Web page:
Home > Uncategorized > History Standards Impossible When Math And Reading Standards Elude Us

History Standards Impossible When Math And Reading Standards Elude Us

September 17, 2020

I am a member of the local Rotary club and our speaker yesterday bemoaned the fact that whenever he speaks about his experience flying WW II replica planes to HS students they display an astonishing ignorance of the war. I didn’t push back at the meeting, but as the author of the weekly newsletter I intend to share a link to this Time Magazine article by Olivia Waxman which offers a good explanation of why this is true. In a nation where educators have been unable to determine standards for math or reading it is unsurprising that we have been unable to set standards for history where the facts are more numerous and the interpretations far less clear cut. In the final analysis, Ms. Waxman’s quote from Adam Laats, historian and author of The Other School Reformers: Conservative Activism in American Education offers the best insight into why history standards are elusive:

One reason K-12 history education controversies continue to crop up is because of the “unanswered question about what history class is supposed to be for. Is the point of history class to introduce young Americans to their heritage of heroes, the glories of American history? Or is history class supposed to make young people into critical examiners of their society, a true civic education that teaches American young people to question every bit of received wisdom and be ready to change what needs changing?”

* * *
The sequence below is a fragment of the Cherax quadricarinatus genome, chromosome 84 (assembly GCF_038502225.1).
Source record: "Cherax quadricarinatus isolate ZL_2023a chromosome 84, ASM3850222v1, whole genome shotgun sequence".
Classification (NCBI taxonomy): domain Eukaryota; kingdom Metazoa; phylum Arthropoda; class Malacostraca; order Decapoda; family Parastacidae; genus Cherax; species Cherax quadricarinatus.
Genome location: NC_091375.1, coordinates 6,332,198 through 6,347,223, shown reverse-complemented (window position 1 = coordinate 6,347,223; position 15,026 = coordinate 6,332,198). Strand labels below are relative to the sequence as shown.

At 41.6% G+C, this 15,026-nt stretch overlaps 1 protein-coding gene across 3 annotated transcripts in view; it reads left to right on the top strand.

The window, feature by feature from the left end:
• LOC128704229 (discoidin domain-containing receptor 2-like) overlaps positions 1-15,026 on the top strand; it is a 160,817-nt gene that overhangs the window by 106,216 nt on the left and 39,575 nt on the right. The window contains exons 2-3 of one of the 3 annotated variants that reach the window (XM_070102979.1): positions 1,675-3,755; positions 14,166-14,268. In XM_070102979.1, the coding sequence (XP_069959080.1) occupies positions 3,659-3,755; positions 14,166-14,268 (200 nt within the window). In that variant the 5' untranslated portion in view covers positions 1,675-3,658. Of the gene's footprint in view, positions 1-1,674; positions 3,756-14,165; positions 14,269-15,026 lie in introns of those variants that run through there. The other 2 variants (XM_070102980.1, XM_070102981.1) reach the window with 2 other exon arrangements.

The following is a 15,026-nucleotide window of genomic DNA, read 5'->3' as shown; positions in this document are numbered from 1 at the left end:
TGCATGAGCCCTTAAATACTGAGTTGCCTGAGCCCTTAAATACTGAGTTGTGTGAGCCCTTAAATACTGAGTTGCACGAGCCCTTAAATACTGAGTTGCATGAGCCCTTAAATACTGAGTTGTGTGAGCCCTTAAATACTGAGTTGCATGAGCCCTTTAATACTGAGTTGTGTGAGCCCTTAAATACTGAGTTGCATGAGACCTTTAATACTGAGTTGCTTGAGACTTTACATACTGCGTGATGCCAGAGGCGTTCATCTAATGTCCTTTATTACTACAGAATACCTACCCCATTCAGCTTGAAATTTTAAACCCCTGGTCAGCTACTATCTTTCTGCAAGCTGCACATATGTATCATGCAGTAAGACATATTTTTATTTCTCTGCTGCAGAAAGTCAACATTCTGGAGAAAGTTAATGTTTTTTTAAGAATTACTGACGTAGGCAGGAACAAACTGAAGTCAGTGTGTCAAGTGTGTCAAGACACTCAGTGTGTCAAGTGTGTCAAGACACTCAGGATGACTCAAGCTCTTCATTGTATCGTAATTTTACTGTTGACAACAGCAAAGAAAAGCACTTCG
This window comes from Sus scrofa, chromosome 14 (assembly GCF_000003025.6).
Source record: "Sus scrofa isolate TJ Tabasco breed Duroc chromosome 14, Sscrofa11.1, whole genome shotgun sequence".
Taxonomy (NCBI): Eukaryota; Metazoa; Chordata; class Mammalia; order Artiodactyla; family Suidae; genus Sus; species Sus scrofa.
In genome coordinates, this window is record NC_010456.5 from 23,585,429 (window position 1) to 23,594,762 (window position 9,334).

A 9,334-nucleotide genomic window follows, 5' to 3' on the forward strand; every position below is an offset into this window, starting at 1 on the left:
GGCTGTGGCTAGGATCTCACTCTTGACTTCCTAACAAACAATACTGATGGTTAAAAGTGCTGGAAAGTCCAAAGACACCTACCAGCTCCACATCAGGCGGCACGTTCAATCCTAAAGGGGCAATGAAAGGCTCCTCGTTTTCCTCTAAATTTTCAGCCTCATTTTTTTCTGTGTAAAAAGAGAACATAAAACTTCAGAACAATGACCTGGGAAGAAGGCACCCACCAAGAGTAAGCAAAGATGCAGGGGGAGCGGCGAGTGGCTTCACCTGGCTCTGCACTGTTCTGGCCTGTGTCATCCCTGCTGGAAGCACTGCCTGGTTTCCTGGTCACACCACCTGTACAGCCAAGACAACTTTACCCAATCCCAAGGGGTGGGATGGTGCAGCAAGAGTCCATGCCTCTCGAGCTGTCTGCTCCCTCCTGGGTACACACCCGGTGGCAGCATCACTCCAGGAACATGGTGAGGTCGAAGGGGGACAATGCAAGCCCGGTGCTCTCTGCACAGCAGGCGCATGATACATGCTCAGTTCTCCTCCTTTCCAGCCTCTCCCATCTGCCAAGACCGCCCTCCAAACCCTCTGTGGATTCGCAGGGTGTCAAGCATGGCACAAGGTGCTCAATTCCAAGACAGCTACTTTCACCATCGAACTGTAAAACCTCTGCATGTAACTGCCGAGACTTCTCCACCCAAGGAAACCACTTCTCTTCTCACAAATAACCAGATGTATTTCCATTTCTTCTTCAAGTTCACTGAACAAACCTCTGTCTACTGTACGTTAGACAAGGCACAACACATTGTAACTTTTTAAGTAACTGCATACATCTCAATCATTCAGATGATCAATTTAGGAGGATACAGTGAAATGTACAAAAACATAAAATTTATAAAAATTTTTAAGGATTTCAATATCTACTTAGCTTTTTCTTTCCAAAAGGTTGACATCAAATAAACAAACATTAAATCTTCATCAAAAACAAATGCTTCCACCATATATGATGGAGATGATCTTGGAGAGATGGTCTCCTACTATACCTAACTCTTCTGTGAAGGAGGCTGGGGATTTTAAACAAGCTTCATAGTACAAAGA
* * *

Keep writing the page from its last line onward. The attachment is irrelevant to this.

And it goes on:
Ms. Waxman notes that 71% of the respondents to a Pew poll see history as a means of developing critical thinking about their society… but if 36% of those folks want schools to examine how capitalism contributes to systemic racism and 35% want schools to focus on the benefits of capitalism as compared to socialism you can see where the problems begin. And, as Ms. Waxman infers, history classrooms have been the venue for continued debate over slavery, communist influence, and politics.

The result is that some states, like Florida, ban certain topics altogether because they are too contentious, and those bans are easy to put in place in the name of “teaching the basics” so that all children can learn the fundamental skills like reading or mathematics. HOW those topics are taught, and what those topics ARE in mathematics are STILL contentious… but at least everyone agrees that knowing the alphabet and being able to count from 1 to 100 are important.

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